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Published on Mar 18, 2012
"Richard Dawkins is the author of a number of internationally best-selling books about evolutionary biology including The Selfish Gene (1976; second edition, 1989), The Extended Phenotype (1982), The Blind Watchmaker (1986), River Out of Eden (1995), Climbing Mount Improbable (1996), and Unweaving the Rainbow (1998). And, of course, he represents a school of Darwinian orthodoxy that dominates all biological sciences.
Dawkins is best known for 'the selfish gene." Unfortunately, like other catch phrases, its very wording could have a negative connotation, does not itself impart any transparent meaning that is not easily subject to misinterpretation, or deliberate mischief by opponents. In this way, it shares equal billing with 'survival of the fittest.'
Traditional Darwinism tended to look at entire organisms and to accept that a "survival of the fittest" organism (as a gatherer of food) took place. If the gene was now considered to be the focus of many most decisive struggles where the only "fittest" would survive then genes stood to replace organisms as the real unit in any evolutionary struggle.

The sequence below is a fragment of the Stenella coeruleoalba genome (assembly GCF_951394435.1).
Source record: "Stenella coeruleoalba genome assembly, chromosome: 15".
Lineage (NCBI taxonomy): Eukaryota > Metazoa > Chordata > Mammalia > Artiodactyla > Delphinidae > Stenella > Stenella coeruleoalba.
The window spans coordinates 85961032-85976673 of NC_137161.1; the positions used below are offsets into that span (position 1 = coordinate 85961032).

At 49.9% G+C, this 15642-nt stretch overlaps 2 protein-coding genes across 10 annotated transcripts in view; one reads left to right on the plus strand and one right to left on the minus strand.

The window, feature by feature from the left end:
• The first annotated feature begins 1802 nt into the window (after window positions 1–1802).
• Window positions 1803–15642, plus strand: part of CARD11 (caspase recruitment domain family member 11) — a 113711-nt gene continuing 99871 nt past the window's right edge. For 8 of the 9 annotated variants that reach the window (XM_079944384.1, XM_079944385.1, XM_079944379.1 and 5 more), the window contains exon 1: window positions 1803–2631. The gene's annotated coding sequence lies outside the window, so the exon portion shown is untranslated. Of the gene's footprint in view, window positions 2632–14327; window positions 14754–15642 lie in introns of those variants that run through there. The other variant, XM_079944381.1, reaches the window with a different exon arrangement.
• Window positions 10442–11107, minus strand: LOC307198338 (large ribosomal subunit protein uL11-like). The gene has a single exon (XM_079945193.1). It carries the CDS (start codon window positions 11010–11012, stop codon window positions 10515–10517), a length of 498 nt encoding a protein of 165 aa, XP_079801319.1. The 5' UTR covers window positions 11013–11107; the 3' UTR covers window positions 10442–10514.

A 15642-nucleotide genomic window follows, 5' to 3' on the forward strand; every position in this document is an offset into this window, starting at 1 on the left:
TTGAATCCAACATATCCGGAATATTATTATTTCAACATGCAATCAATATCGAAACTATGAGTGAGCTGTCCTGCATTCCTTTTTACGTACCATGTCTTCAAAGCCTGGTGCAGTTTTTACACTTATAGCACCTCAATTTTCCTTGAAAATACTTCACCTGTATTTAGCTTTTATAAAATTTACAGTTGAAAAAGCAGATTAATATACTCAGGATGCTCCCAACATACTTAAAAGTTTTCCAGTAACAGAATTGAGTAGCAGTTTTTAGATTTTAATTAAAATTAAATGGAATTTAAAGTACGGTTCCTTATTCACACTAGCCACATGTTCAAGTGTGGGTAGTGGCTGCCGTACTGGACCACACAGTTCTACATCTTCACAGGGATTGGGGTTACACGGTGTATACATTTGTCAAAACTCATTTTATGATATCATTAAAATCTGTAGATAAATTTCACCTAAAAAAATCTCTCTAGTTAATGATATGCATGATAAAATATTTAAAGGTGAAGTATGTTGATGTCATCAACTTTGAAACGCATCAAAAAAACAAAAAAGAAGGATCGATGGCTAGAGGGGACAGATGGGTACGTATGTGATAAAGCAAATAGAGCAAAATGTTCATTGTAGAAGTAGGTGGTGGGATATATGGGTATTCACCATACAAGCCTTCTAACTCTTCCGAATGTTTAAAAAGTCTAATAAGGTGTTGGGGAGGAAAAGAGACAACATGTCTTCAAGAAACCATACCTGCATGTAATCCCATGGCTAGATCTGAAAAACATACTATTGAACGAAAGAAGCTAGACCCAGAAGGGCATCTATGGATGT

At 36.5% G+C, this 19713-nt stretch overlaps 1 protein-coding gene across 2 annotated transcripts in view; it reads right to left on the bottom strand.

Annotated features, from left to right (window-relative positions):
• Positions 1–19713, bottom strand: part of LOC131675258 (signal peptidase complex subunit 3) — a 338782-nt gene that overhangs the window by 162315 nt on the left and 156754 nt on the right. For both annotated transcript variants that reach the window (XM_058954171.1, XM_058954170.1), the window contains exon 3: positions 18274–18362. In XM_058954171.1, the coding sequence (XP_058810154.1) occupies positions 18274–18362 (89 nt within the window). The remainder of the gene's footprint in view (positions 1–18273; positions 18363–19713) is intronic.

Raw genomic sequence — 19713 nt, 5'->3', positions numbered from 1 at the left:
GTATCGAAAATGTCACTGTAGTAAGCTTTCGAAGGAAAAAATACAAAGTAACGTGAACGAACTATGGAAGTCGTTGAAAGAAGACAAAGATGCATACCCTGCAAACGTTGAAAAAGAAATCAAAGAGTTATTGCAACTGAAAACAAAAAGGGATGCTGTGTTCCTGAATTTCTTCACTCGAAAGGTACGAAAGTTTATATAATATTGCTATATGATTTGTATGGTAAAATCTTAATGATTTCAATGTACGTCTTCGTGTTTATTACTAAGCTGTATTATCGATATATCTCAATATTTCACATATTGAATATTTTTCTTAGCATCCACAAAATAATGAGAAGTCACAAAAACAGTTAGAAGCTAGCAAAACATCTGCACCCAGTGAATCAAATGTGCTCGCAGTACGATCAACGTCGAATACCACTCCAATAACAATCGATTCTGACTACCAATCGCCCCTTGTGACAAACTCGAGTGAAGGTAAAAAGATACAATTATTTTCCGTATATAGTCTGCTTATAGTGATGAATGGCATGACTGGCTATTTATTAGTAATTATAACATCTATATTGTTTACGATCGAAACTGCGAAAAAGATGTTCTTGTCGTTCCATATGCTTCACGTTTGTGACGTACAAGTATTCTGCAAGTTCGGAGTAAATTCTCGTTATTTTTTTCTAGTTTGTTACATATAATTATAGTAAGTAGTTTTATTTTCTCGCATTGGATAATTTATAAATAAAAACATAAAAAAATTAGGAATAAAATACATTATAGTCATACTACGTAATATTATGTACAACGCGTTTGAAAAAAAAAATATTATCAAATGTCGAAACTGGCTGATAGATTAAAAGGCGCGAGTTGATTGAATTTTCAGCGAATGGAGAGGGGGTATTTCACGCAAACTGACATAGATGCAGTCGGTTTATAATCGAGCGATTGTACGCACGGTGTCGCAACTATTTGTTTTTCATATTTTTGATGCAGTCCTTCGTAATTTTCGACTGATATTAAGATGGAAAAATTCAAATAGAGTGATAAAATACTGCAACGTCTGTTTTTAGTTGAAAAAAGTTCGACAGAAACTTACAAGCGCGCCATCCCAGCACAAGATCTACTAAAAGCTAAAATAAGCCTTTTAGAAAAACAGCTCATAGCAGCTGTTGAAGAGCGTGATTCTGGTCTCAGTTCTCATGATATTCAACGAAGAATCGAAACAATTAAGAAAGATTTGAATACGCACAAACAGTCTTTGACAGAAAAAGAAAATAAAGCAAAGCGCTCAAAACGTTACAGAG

Commentators in the documentary suggest that altruism seen in many species (including humans) may be a contradiction of the selfish gene theory and that contraception seems directly opposed to it.
Are they that opaque or just creating straw men that they hope the audience sees through?
Altruism ensures that offspring along with the social and culture ideas of individuals survive and are memed, another pet concept of Dawkins. Any sleepy student in Sociology 101 can see that contraception often means the children of birth control practicing parents have increased quality of life by the focusing of family resources, and thereby survive very well thank you.
There is some emphasis of Dawkins' saint like devotion to his ideas and science that raises to a level of 'spirituality' as opposed to superstitious religion. Well, so be it but it does make this primer in evolution a little on the idolatrous side."